When they could, children went to the District School. A strict education was in store for students when the harvest was over. School provided basic skills, like reading and math, needed to keep count and run a business.
Gardening For Food And Heath
Kitchen gardens supplied food and herbs for the family year-round. Harvesting a succession of successful crops was the very key to winter survival.
The Herb Garden was not just used for culinary flavor and food preservation — many herbs were grown for medicinal purposes, and colorful flowers were gathered to dye cloth.
The Freeman Kitchen Garden represents a traditional homestead kitchen garden that would feed a family for the year. The cycle of planting, growing, harvesting, preserving, and storing was a monumental and backbreaking but necessary task.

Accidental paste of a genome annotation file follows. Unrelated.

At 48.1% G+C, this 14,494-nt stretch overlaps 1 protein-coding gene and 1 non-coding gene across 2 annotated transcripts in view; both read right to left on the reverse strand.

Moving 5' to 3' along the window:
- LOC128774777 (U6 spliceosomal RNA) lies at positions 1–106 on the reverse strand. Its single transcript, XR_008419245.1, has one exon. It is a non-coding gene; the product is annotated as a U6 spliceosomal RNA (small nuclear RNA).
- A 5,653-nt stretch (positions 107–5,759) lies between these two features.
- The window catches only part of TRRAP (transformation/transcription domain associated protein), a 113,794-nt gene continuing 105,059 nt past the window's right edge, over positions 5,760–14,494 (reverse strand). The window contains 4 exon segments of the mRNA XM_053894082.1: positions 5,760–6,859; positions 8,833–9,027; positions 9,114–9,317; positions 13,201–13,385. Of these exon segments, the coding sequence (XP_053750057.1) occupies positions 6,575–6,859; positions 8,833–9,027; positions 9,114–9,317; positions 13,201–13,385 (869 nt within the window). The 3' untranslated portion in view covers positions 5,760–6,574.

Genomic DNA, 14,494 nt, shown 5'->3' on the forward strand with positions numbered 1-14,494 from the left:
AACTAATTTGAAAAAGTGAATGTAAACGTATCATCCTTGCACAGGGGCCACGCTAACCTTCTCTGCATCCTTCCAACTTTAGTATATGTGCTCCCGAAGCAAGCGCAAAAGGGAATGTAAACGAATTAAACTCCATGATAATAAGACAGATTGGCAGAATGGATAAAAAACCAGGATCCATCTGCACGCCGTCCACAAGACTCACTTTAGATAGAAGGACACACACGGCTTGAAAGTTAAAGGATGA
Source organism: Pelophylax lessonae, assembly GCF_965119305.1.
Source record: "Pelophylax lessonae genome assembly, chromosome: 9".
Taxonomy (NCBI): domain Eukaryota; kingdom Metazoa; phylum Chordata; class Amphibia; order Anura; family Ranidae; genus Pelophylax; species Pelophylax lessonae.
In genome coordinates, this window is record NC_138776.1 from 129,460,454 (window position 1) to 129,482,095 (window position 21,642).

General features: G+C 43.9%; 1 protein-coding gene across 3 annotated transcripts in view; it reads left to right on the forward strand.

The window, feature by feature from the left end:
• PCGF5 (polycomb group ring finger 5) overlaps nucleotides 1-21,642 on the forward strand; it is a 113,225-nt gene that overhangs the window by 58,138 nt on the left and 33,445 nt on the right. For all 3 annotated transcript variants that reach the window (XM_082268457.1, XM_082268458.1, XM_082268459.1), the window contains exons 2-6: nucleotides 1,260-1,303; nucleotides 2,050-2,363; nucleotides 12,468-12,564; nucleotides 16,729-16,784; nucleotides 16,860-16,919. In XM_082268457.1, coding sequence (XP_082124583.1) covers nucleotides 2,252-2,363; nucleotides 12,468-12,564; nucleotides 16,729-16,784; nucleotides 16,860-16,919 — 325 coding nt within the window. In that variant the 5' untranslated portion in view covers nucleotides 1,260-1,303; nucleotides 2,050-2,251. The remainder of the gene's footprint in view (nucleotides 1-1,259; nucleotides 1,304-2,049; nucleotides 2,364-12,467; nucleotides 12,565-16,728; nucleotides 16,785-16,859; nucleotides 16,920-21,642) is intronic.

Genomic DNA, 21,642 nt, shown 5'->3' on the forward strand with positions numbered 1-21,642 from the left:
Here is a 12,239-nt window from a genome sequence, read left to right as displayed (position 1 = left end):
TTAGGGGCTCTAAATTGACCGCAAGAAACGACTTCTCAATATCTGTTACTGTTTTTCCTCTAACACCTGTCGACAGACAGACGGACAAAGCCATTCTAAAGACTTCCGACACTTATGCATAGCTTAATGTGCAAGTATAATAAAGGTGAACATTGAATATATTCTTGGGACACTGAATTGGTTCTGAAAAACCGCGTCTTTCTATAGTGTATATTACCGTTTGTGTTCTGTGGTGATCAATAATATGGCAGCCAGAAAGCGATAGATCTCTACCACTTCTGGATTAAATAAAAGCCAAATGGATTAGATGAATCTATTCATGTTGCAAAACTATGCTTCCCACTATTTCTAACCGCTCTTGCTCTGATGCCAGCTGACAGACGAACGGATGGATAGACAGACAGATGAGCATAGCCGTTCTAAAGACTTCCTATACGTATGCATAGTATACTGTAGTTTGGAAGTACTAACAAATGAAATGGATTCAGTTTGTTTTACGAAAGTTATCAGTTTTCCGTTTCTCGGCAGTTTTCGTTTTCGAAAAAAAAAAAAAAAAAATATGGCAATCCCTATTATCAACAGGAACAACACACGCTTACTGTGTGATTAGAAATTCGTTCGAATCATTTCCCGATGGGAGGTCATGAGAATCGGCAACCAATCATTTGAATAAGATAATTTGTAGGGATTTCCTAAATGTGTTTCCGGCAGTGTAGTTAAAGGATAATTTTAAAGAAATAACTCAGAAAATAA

The Parsonage Garden is another great example of a kitchen garden. This type of garden was planted more strategically with the help of modern techniques and tools.
Stop into Asa Knight Store for a peek into a dry goods emporium that sold cloth, coffee and tea, shoes, glass, books, and more. It is the big box store of the 1800s.
The Miner Grant Store And Bakeshop houses the village gift shop. It is a must stop for a souvenir of your visit. You can purchase classic New England cookbooks, beautiful kitchenware, and other wonderful gifts.
Historical Craft Classes
Finely crafted artisan goods harken to a long-ago time. Today’s makers’ movement is bringing a resurgence of finely crafted goods to the everyday market. At the village, you can sign up for an array of diverse and historically appropriate artisan classes. Choose from Cheesemaking to Blacksmithing, from Forging Garden Tools to Hearth Cooking, and so many more unique and interesting options. Class times vary, and they tend to fill up quickly.